Marsha Fuller was cleaning out a client’s attic in Western Maryland a couple of weeks ago when she came across this postcard of a traffic accident featuring a Grandview street car in 1909. Marsha’s company, Your Mother’s Attic, helps the relatives of the newly dead sort out what is often a lifetime of possessions—she often comes across these types of historical treasures.
Marsha, who is a certified genealogist, told me the client has no Canadian connections and has no idea why the family has possessed this Vancouver postcard for the last 100 years or so.
She says her most interesting find was an original 1762 land pattern of Pennsylvania. She makes a point of dispatching these artifacts back to where they originated.
According to Biographies of BC Postcard Photographers, there was a postcard craze between 1900 and the outbreak of war in 1914. One of the most prolific photographers, Philip Timms apparently did some of his best work on postcards. “I shot up everything in sight and turned them into postcards,” he was quoted as saying in the book. “Sold them to stationery and drugstores. They were an advertisement to the world about Vancouver.”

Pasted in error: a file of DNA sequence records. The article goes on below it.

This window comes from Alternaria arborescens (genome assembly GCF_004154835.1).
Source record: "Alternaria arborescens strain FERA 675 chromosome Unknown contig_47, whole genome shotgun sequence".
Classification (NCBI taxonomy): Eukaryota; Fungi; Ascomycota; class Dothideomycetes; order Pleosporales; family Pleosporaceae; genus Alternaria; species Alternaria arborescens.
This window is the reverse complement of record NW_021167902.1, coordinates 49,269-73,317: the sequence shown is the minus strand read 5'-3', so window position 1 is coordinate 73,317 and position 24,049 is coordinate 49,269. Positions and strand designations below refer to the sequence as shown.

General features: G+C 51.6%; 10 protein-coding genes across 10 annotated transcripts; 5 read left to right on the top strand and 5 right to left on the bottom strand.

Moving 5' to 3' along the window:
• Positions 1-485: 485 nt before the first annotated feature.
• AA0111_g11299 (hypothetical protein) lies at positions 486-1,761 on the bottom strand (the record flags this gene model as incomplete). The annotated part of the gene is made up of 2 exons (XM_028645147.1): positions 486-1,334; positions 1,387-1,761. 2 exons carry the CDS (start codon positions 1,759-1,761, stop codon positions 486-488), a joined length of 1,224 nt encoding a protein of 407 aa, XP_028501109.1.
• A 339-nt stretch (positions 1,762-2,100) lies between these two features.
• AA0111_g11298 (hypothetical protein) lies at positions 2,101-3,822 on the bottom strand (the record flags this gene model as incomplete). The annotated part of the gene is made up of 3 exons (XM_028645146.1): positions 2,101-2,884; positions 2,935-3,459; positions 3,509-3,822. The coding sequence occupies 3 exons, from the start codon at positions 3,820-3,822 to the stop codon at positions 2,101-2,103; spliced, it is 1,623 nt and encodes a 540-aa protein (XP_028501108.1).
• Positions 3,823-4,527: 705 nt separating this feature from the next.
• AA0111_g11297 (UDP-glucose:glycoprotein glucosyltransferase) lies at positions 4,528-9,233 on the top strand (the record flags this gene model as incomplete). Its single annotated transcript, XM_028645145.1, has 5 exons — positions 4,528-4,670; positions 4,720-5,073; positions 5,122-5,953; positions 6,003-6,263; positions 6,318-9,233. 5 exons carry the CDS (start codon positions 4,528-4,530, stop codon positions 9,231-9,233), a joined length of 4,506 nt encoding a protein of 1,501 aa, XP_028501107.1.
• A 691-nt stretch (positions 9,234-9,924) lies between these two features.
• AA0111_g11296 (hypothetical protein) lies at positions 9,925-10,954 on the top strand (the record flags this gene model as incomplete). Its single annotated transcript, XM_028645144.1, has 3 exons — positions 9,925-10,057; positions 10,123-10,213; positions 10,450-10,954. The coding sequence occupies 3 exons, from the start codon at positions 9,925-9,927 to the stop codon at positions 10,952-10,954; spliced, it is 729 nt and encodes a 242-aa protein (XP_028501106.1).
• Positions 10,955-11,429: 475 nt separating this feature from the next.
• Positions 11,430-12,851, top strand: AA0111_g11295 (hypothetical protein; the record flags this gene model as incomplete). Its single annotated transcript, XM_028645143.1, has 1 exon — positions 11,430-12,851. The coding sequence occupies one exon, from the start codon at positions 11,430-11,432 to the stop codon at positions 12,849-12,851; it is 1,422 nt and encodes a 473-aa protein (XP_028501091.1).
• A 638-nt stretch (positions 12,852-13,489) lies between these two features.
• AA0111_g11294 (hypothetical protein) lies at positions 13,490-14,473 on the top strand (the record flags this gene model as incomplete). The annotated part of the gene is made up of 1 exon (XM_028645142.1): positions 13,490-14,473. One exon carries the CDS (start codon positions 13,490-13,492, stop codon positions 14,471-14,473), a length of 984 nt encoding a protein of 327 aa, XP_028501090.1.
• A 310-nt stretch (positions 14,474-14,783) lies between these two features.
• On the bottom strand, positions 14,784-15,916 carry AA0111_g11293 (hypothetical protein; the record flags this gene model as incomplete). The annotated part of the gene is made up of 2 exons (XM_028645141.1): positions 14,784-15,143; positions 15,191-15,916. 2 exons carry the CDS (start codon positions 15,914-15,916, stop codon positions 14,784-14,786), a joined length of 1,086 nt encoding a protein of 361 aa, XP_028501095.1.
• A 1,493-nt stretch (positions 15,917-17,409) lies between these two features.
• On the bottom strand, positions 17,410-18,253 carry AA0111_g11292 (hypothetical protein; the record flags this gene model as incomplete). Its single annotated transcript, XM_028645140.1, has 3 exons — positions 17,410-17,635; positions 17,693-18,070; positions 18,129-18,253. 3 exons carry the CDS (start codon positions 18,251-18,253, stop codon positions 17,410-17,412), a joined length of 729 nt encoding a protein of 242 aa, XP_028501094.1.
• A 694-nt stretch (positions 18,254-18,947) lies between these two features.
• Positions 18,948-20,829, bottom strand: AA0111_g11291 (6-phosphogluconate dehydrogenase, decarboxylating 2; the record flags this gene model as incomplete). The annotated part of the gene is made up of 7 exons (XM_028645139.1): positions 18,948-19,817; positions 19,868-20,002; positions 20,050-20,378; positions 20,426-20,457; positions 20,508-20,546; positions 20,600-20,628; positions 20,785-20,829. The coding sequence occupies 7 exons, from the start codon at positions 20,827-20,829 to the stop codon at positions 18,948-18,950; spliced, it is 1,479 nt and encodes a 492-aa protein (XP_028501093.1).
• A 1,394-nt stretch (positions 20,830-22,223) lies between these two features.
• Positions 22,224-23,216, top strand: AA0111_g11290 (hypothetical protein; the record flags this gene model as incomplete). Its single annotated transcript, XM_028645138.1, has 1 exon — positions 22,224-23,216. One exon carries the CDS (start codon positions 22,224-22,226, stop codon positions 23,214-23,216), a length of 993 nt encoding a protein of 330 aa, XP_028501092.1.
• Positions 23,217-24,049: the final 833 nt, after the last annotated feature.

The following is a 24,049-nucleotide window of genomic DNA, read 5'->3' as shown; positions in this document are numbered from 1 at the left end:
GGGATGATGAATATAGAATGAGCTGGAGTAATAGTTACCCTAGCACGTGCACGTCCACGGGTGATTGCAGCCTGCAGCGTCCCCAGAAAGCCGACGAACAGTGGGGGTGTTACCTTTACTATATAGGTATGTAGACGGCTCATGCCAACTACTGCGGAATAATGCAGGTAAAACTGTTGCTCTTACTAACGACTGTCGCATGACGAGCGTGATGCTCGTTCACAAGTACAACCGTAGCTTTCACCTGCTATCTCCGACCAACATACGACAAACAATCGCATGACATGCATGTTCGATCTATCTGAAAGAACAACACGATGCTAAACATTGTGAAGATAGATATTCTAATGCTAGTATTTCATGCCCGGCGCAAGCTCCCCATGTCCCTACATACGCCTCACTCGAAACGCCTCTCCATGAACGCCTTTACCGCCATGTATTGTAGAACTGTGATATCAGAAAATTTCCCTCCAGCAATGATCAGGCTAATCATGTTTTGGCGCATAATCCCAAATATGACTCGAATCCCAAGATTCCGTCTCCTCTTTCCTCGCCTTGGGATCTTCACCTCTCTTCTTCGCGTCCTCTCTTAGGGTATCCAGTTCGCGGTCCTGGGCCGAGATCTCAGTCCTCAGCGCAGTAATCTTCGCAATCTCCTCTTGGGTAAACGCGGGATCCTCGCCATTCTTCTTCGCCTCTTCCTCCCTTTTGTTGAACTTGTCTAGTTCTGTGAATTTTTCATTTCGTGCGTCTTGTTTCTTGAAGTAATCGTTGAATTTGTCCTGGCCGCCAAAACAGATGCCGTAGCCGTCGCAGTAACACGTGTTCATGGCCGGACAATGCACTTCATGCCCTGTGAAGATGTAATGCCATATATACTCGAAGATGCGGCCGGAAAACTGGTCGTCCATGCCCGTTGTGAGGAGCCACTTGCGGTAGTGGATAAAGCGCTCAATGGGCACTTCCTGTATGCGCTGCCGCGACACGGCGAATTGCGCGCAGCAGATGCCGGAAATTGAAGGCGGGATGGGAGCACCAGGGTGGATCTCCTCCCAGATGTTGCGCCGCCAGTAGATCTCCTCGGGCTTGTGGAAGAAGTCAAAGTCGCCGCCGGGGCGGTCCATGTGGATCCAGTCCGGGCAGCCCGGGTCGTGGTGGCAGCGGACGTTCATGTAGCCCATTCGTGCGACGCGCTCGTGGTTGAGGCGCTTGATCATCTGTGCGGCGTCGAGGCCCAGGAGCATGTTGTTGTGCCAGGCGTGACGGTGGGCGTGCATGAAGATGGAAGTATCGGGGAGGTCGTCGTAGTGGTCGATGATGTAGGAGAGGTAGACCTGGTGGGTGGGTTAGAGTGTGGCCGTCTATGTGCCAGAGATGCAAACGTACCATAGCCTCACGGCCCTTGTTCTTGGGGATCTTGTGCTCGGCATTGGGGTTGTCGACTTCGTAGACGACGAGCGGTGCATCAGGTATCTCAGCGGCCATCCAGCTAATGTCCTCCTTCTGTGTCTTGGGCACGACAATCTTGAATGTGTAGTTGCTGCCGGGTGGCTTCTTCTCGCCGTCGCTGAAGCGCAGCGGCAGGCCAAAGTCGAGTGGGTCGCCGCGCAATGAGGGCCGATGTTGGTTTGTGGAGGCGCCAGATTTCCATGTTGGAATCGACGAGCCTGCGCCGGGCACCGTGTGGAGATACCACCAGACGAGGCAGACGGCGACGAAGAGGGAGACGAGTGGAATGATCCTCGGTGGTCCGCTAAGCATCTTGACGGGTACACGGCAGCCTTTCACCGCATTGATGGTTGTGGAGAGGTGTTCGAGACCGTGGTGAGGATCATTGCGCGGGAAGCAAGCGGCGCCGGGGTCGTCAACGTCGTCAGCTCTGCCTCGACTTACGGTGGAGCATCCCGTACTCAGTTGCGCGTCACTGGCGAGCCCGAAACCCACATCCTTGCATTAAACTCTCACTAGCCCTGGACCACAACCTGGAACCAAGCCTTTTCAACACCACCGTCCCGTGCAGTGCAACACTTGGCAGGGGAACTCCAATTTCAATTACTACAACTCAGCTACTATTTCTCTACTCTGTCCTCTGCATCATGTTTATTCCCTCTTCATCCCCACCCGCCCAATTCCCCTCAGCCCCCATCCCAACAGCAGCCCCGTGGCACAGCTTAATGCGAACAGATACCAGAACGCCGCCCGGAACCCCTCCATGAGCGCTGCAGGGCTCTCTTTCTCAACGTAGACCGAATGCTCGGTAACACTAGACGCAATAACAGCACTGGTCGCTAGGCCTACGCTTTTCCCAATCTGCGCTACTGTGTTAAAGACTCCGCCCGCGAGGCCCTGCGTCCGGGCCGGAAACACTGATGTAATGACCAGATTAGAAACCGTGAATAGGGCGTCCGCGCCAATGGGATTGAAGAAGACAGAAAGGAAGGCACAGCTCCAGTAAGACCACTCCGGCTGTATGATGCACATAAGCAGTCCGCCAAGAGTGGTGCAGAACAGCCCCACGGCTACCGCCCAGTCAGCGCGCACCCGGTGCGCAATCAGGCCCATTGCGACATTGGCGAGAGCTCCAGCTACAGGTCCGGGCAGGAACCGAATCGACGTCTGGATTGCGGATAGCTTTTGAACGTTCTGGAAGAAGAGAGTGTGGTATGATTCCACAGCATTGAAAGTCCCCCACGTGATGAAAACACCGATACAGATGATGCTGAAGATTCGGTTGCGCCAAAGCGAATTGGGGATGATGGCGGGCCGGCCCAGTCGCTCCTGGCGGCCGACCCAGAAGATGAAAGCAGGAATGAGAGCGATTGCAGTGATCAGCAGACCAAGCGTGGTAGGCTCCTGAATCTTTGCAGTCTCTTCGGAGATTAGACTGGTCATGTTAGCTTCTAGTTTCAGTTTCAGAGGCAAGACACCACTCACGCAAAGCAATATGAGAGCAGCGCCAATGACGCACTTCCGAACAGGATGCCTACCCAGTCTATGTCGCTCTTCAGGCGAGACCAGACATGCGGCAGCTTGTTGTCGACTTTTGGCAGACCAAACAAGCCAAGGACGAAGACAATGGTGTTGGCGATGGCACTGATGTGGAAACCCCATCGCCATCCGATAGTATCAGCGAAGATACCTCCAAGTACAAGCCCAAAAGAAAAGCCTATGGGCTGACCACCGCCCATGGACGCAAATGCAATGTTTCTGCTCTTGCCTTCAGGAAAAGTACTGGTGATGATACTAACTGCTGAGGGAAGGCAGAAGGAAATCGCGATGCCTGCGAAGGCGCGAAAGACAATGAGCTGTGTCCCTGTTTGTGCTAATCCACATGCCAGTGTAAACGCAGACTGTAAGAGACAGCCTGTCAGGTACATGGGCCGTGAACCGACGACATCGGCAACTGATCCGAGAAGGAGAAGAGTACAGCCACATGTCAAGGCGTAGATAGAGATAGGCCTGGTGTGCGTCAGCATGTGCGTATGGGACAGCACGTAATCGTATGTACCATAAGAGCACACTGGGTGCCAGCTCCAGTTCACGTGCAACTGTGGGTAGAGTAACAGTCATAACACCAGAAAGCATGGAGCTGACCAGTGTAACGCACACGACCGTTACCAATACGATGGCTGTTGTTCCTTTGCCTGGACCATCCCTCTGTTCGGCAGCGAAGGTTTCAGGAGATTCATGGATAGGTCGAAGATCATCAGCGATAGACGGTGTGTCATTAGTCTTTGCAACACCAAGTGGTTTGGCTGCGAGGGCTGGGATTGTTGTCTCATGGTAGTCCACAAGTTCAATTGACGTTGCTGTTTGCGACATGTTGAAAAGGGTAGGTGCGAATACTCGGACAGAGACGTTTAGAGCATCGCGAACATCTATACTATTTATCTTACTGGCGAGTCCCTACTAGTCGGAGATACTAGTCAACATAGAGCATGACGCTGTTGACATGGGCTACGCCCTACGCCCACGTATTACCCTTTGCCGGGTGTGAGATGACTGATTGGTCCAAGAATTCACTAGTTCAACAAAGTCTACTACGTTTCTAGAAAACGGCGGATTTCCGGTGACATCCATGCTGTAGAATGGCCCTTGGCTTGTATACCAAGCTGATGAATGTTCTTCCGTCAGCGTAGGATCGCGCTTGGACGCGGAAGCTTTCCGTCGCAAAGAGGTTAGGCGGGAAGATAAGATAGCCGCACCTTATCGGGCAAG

Philip Timms was born in 1874, lived at 653 Barnard Street in 1898 (Union Street back then) and died in 1973 at 98 years of age. He shot everything from street scenes to the Chinatown race riots to horse races and balloon flights. He left a legacy of more than 3,000 glass plate negatives at the Vancouver Public Library.
Want to know more about a postcard? Check out the Vancouver Postcard Club.